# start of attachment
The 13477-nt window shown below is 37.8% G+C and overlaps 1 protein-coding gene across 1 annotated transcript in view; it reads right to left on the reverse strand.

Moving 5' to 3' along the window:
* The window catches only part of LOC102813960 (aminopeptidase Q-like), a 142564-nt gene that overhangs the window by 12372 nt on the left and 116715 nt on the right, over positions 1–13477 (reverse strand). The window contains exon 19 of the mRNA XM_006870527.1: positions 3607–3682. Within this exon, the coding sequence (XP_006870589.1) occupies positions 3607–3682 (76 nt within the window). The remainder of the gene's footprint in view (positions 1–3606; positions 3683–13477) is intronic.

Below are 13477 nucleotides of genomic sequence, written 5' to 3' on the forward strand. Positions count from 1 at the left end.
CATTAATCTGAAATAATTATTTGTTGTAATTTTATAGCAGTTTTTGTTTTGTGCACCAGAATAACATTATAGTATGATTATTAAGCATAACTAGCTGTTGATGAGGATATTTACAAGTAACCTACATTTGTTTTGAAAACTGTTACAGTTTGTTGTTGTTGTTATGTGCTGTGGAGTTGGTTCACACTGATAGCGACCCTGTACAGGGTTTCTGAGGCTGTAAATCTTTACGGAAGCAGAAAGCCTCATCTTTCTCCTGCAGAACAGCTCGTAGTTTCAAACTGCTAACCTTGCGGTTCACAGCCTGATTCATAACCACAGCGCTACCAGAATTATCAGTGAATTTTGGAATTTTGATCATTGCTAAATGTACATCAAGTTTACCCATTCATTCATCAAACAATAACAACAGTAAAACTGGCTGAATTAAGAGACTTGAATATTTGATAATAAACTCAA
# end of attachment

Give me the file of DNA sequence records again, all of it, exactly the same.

The 13477-nt window shown below is 37.8% G+C and overlaps 1 protein-coding gene across 1 annotated transcript in view; it reads right to left on the reverse strand.

Moving 5' to 3' along the window:
* The window catches only part of LOC102813960 (aminopeptidase Q-like), a 142564-nt gene that overhangs the window by 12372 nt on the left and 116715 nt on the right, over positions 1–13477 (reverse strand). The window contains exon 19 of the mRNA XM_006870527.1: positions 3607–3682. Within this exon, the coding sequence (XP_006870589.1) occupies positions 3607–3682 (76 nt within the window). The remainder of the gene's footprint in view (positions 1–3606; positions 3683–13477) is intronic.

Below are 13477 nucleotides of genomic sequence, written 5' to 3' on the forward strand. Positions count from 1 at the left end.
CATTAATCTGAAATAATTATTTGTTGTAATTTTATAGCAGTTTTTGTTTTGTGCACCAGAATAACATTATAGTATGATTATTAAGCATAACTAGCTGTTGATGAGGATATTTACAAGTAACCTACATTTGTTTTGAAAACTGTTACAGTTTGTTGTTGTTGTTATGTGCTGTGGAGTTGGTTCACACTGATAGCGACCCTGTACAGGGTTTCTGAGGCTGTAAATCTTTACGGAAGCAGAAAGCCTCATCTTTCTCCTGCAGAACAGCTCGTAGTTTCAAACTGCTAACCTTGCGGTTCACAGCCTGATTCATAACCACAGCGCTACCAGAATTATCAGTGAATTTTGGAATTTTGATCATTGCTAAATGTACATCAAGTTTACCCATTCATTCATCAAACAATAACAACAGTAAAACTGGCTGAATTAAGAGACTTGAATATTTGATAATAAACTCAA